STEVEDORES and industry groups have reacted positively to NSW Ports’ announcement of $120m in rail investment at Port Botany, despite the inclusion of a $3.08/TEU wharfage fee.
The fee applies to full export and import containers.
DP World Australia chief operations officer Max Kruse was among those to welcome the announcement.
“DP World Australia welcomes the investment in additional rail capacity at Port Botany and we will be enhancing our own rail capacity to maximise the benefits for our customers,” Mr Kruse said.
“Access to rail is a key component of the service we offer through our Sydney terminal and greater rail capacity enables greater terminal capacity,” he said.
“DP World Australia has been working with NSW Ports for solutions to grow rail capacity at Port Botany Terminal in line with what has been announced today.”
Freight and Trade Alliance director Travis Brooks-Garrett welcomed more investment into on-dock rail but “any addition to the international supply chain cost environment needs to be scrutinised”.
“I look forward to learning more about this fee increase from NSW Ports and Transport for NSW,” Mr Brooks-Garrett said.
“We also note from the official notice this morning that NSW Ports are only cost recovering their investment from full containers, even though empty containers will also utilise and benefit from more on-dock rail infrastructure.”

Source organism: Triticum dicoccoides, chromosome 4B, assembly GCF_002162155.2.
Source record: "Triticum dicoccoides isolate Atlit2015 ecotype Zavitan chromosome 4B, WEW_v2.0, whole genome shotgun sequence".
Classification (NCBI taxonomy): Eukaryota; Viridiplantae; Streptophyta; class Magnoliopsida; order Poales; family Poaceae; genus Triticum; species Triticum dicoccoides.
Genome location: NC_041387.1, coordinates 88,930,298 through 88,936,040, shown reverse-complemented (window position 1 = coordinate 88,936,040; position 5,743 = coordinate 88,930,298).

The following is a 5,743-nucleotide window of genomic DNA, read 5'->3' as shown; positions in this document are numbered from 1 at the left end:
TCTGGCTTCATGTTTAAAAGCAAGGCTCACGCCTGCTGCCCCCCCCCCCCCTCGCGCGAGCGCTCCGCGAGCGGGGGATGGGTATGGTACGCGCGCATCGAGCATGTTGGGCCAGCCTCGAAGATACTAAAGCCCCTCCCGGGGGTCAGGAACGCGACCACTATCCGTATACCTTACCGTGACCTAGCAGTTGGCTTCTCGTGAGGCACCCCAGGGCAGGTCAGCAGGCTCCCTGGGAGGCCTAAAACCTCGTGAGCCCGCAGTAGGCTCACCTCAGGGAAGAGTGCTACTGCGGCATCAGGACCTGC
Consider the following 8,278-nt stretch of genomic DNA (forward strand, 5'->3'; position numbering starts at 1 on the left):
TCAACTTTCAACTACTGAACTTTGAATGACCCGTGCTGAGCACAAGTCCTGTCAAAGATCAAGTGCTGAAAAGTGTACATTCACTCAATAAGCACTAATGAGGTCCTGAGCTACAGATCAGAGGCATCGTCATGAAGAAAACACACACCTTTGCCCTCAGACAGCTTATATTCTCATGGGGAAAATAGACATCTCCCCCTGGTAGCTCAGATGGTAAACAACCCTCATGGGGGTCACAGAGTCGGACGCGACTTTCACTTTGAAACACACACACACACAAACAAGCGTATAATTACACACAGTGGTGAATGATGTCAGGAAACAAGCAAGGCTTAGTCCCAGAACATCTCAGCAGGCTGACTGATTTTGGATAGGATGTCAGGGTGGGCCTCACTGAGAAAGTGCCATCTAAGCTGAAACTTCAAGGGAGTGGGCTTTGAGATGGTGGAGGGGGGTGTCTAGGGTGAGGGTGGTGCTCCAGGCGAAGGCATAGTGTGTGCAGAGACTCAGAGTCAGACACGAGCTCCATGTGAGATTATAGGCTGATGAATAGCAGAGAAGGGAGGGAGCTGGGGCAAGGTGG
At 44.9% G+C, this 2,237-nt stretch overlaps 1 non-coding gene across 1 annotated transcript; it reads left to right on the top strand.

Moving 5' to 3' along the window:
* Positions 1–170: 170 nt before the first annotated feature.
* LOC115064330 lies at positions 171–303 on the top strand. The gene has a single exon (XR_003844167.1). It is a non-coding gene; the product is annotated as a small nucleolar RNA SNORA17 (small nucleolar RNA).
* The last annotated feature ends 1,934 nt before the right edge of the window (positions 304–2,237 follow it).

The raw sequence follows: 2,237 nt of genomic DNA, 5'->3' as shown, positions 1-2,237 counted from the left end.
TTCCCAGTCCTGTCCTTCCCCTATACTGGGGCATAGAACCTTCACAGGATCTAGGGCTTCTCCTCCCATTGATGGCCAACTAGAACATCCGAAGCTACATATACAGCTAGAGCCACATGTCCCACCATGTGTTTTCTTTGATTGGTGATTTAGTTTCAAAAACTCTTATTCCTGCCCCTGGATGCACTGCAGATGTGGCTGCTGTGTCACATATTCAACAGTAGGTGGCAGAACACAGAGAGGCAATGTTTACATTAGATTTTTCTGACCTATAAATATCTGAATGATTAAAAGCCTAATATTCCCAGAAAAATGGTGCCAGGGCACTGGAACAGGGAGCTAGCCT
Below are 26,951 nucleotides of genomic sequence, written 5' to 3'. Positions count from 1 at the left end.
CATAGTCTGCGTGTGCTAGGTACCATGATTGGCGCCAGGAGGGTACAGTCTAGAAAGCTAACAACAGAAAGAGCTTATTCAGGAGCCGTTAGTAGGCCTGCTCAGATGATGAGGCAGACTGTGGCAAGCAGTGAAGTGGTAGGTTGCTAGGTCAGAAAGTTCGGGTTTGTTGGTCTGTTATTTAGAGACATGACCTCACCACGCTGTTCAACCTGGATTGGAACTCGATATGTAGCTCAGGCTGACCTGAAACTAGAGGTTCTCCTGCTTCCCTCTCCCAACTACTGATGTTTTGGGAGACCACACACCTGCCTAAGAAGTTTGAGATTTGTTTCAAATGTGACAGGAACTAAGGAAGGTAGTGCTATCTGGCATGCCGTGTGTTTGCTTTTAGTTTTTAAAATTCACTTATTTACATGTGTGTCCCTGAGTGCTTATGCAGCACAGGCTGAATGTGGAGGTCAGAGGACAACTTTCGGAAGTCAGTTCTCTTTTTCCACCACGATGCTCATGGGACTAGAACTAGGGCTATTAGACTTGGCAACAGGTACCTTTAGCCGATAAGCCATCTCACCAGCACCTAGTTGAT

Container Transport Alliance Australia director Neil Chambers described the announcement as positive.
“Cost recovering through a small increase in wharfage seems the right way to go,” Mr Chambers said.
“Importers or exporters who don’t use rail might have concerns they are being asked to subsidise the investment. However, I think most people would agree investment in rail to attract more freight onto rail must be part of the future.”
Mr Chambers said more freight on rail had the potential to free up the available road VBS slots, allowing more timely access for road import pick-ups and export deliveries.
He said the way NSW Ports handled the investment cost recovery had implications for future on-dock rail investment in Melbourne.